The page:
While bond yields are declining and bonds are trading at sub-zero levels globally, corporate bonds still make investors happy. Narrow spreads in corporate bonds are driving more investor confidence to the market.
Balancing the scales
On the one hand, US Treasury bonds are dampening investor confidence. Globally, over $12 trillion worth of bonds are trading at sub-zero levels according to new Barclay’s data. However, US corporate bonds are moving in the opposite direction, helping bring some optimism back to the market. In recent weeks, investors are demanding a smaller yield/spread over Treasuries. It highlights that investors have a much lower appetite for risk. The spreads have leveled recently but continue to be at a much lower point that early January.
Debt investors have always shown more sensitivity to changes and risks in the economy as their investments have limited upside potential. According to Bloomberg Barclays data, US investment-grade corporate-bond spread was 1.26 percentage points on Thursday. Though it is below the 1.57 percentage point spread in January, it is higher than 1.09 percentage points in mid-April.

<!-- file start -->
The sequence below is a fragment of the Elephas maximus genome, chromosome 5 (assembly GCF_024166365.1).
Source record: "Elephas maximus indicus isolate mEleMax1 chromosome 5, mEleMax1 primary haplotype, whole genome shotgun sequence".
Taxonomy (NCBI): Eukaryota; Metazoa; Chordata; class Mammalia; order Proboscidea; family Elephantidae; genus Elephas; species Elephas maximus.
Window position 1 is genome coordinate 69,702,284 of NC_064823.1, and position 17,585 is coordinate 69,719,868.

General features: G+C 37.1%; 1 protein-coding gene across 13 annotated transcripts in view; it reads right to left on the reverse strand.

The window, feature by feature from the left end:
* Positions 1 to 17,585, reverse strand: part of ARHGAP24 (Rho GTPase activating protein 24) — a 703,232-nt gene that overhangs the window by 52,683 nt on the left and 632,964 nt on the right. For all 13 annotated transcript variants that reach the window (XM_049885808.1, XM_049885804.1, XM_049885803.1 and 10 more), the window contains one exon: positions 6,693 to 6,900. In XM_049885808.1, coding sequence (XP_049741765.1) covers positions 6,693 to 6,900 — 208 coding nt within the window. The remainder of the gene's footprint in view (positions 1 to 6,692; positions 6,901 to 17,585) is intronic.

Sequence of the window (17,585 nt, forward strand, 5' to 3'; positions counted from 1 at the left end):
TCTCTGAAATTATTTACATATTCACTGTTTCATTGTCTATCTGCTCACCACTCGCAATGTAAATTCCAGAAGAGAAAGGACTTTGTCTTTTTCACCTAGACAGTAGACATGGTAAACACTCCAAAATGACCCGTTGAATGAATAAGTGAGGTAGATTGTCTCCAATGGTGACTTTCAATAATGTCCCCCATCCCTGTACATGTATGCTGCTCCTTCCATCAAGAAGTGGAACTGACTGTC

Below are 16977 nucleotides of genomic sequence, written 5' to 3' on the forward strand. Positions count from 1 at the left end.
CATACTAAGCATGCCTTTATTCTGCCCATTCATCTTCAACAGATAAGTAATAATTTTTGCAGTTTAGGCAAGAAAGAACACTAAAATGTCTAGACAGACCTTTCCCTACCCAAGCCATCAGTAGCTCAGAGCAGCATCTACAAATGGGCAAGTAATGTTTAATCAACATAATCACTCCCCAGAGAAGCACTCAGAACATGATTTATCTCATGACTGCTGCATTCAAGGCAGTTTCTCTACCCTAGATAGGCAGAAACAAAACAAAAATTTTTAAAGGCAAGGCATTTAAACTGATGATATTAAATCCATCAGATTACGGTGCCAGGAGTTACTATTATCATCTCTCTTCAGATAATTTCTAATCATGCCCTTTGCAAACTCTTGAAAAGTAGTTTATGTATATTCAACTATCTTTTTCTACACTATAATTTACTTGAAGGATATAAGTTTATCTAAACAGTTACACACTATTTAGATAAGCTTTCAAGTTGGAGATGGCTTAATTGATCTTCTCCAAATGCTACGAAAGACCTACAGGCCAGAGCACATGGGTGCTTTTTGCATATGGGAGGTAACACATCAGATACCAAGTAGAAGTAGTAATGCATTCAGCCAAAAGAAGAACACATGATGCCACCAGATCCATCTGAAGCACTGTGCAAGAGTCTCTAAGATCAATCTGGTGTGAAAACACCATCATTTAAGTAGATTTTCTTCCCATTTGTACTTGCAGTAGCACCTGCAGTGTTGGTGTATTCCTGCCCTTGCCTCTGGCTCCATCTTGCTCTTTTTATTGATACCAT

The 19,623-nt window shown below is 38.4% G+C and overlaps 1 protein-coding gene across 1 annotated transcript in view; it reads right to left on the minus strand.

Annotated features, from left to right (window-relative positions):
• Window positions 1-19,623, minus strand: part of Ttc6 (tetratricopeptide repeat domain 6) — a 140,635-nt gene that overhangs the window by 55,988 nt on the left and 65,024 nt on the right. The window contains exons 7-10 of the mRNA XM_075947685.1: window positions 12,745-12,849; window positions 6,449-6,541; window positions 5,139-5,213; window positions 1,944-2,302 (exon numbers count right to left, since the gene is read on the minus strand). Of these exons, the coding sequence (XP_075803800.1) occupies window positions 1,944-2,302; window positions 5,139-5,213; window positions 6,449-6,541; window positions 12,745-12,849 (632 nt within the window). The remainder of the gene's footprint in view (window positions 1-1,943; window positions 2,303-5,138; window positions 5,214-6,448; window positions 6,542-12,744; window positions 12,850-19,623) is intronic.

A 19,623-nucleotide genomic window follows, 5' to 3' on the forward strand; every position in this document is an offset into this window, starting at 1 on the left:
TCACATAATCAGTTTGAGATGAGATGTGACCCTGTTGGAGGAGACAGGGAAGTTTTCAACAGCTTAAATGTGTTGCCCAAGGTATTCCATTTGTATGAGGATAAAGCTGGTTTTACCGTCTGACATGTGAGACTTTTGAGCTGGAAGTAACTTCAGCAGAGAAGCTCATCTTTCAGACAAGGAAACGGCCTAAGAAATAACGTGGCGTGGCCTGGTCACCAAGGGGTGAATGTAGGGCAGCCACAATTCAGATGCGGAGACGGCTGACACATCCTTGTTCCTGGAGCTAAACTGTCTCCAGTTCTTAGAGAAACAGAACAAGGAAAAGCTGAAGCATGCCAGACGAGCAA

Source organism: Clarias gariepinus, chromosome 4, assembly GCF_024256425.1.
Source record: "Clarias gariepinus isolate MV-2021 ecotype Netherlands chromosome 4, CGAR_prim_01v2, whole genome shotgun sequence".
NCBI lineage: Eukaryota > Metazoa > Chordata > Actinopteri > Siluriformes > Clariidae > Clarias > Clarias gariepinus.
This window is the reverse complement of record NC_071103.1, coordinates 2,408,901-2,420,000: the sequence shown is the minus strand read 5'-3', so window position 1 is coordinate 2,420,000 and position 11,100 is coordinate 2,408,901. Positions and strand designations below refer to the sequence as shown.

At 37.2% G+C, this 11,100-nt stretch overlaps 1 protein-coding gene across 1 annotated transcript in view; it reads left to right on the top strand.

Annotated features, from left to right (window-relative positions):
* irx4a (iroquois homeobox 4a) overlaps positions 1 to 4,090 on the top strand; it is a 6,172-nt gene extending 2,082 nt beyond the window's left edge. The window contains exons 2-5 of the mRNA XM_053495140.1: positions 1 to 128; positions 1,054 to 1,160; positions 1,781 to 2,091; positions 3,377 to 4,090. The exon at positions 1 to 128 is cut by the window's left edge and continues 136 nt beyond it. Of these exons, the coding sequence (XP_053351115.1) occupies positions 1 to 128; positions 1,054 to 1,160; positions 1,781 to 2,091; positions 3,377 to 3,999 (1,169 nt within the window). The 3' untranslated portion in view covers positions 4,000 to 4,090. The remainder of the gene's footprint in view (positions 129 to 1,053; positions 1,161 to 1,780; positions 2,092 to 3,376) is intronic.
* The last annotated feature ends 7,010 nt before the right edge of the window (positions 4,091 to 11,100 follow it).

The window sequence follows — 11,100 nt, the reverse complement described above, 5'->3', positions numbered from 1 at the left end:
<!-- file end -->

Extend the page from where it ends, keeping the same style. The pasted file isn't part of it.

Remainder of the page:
Stock investors joyous over narrow spreads
Stock investors are more confident now as indexes are moving closer to records. Narrow spreads are helping fuel their optimism even as economic data was mixed, and the Treasurys market is signaling concerns. In the last one month, the 10-year Treasury yield has fallen below the 3-month yield, leading to a yield-curve inversion that is often seen before the economic recession.
According to senior vice president and portfolio manager of Voya Investment Management Karyn Cavanaugh, Treasury yields are causing concerns but investors “should be comforted” looking at the spreads. Some analysts are also suggesting that the fall in bond yields could have harmless explanations, like rising bond prices.
It is important to note that Treasury yields react to several factors- economic growth outlook, inflation outlook, and monetary policy, alongside the bond yields of other governments. Since yields are falling around the globe while riskier assets are growing in the US, fall in Treasury yields is not a definitive signal of recession. Note that bond yields are in the negative territory in many markets, including Japan, Denmark, and the Netherlands.
Data suggests that despite falling Treasury yields, the US economy is still growing at 3.1% annually while inflation has remained fairly below the 2% target set by the Feds. This could lead to rate cuts by the Feds as early as July, according to some analysts.